We present you with three of the already confirmed workshops for this year's SGEM Florence Conference. Part of one of the main focuses of SWS Scientific Society – the prolific rendezvous of Science and Art – these sessions will immerse you into the creative realms where scientific achievements enrich the artistic imagination and vice versa. Our mission is to facilitate the conversation between the artists and the scientists in order to show how elucidating and inspiring their collaboration could be.
We invite you to participate with your own workshop or as a spectator, and why not both. It's up to you!
Follow the links below for more detailed information about our workshop sessions:
Extended deadlines for SGEM Florence Conference
This year we decided to extend the deadlines for registration in the SGEM Florence Conference to give you even more time and chances to participate. There are 5 more days for you to register. Don't waste this opportunity. Below, you can take a look at the special promotions that we have prepared for you.
The scientific renaissance of mind-altering drugs
In 1938, Swiss scientist Albert Hoffman discovered a really interesting substance - LSD. It turned out that that is one of the most intense and strong mind-altering drugs that we know so far. But it is not like any other drug. It turned out that it provokes not only beautiful imagery and love in human imagination but that it has particular therapeutic effects. Moreover, the entheogens (psychoactive substances) had been in use long before their 20th-century revival. They were a necessary part of many rituals, sacraments, medical practices in the past. You can take a look at this short introduction to Psychedelics.
Music can reduce electrical activity surges in some patients
Researchers at Dartmouth University working on a program funded by the U.S. National Science Foundation are examining the effects of listening to Mozart on epilepsy patients resistant to medication. Data from the study indicates that controlled exposure to this stimulus might modulate electrical activity in the frontal cortices of the brain.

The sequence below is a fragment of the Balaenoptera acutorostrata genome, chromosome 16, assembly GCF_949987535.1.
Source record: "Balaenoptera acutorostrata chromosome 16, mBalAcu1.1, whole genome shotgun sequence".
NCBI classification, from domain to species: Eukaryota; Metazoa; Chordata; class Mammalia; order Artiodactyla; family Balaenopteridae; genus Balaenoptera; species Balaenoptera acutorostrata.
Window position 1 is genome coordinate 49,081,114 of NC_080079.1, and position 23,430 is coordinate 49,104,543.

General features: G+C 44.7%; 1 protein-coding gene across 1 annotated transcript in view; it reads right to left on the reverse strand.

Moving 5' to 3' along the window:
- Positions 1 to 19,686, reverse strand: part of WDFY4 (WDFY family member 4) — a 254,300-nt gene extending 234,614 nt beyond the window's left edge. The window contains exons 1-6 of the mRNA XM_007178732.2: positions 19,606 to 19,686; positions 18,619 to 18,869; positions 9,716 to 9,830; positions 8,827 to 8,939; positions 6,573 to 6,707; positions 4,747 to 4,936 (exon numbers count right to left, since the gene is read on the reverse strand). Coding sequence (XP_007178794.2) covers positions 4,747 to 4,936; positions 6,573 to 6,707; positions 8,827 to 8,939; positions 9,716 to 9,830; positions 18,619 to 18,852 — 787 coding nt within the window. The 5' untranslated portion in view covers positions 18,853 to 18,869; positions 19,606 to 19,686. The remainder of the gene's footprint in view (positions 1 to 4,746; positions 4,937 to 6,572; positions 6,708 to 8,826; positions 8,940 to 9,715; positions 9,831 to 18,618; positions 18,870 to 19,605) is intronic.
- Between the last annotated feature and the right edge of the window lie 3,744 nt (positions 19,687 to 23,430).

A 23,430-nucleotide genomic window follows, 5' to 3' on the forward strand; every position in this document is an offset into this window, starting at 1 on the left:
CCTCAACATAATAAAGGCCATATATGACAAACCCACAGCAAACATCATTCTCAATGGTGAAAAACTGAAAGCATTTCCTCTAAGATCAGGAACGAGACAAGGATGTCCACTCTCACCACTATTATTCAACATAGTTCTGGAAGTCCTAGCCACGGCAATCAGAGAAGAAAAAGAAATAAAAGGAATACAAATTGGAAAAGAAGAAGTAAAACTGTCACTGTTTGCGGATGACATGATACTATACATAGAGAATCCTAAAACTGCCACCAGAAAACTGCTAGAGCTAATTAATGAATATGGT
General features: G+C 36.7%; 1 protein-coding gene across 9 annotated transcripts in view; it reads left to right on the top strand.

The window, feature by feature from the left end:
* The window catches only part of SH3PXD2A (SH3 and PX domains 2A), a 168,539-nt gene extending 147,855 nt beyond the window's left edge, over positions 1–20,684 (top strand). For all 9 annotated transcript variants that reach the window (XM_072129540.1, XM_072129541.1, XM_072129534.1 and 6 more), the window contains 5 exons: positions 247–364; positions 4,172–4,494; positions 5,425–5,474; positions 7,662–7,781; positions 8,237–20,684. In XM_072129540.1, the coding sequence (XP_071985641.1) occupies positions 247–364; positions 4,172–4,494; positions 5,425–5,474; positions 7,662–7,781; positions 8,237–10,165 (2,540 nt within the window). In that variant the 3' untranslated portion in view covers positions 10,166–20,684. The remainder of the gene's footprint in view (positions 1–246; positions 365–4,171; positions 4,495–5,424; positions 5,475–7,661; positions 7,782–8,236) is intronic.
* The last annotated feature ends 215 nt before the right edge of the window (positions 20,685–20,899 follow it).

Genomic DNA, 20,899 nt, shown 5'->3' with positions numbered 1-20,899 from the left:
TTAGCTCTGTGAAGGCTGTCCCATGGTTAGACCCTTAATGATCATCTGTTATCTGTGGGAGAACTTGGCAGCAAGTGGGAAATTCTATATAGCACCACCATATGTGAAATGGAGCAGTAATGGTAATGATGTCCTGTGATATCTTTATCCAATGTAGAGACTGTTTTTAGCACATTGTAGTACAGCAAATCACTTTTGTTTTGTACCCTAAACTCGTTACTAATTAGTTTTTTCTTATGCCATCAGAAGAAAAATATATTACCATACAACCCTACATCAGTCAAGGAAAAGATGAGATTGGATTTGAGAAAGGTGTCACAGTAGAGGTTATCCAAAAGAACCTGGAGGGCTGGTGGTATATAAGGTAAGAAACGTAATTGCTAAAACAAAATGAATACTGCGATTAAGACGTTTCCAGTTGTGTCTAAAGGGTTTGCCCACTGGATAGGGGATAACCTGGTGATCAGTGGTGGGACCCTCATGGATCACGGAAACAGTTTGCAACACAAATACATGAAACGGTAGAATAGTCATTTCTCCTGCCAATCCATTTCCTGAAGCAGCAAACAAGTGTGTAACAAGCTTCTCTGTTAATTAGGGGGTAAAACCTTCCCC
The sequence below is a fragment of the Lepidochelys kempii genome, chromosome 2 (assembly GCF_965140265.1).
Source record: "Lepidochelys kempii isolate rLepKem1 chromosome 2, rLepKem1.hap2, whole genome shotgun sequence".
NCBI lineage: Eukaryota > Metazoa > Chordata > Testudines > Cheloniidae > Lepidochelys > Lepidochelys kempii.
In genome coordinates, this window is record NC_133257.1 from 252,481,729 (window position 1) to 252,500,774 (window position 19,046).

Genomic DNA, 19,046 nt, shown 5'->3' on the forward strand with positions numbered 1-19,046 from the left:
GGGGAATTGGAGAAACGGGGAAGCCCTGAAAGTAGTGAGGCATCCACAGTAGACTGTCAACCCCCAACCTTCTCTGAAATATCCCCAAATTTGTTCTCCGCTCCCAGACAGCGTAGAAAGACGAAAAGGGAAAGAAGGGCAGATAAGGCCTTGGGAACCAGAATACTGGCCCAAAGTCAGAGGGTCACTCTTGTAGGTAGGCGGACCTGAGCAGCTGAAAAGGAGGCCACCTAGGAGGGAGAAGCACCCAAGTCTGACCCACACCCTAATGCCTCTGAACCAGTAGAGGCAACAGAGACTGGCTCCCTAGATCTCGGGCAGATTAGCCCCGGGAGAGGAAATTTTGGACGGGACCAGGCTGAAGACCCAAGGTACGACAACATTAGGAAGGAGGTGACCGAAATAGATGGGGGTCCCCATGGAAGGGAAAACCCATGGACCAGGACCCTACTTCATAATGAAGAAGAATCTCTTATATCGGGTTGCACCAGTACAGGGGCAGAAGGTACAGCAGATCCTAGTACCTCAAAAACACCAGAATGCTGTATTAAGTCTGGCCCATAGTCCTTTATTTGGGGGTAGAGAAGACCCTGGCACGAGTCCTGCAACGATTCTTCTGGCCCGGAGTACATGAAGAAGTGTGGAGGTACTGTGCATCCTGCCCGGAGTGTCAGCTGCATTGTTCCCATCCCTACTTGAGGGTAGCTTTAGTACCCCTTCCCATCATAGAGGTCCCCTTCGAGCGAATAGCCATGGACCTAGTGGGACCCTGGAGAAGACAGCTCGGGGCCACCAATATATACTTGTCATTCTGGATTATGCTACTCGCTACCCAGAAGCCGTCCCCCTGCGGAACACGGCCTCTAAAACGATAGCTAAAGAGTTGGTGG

The findings have the potential for an intervention that is noninvasive and can help patients who experience suboptimal outcomes with pharmaceutical therapeutics.
"Human misery must somewhere have a stop; there is no wind that always blows a storm; great good fortune comes to failure in the end. All is change; all yields its place and goes; to persevere, trusting in what hopes he has, is courage in a man. The coward despairs."
The Light in the Heart by Roy T. Bennett
"Don't just learn, experience.
Don't just read, absorb.
Don't just change, transform.
Don't just relate, advocate.
Don't just promise, prove.
Don't just criticize, encourage.
Don't just think, ponder.
Don't just take, give.
Don't just see, feel.
Don't just dream, do.
Don't just hear, listen.
Don't just talk, act.
Don't just tell, show.
Don't just exist, live."
Man has but one body,
as lone as a loner,
The soul has had enough of
This sheer shell
With ears and eyes
the size of fivepense coins
And skin, all scars,
hung on the skeleton.
The soul flies through the cornea
To the well of heaven,
To the icy wheel spoke of
the bird-drawn chariot,
And through the bars
of its living prison, it hears
the rattle of forests and fields,
the trumpet of the seven seas.
the soul without a body is piteous,
like a body without a shirt, —
stripped of intent, or deed,
design, or strophe.
A riddle without a key:
Who will return again
having danced on that stage
Where no one's left to dance?
I dream of another soul,
in another garment:
It burns, flickering back and forth
From timidity to hope,
Turning to flame, like alcohol, it departs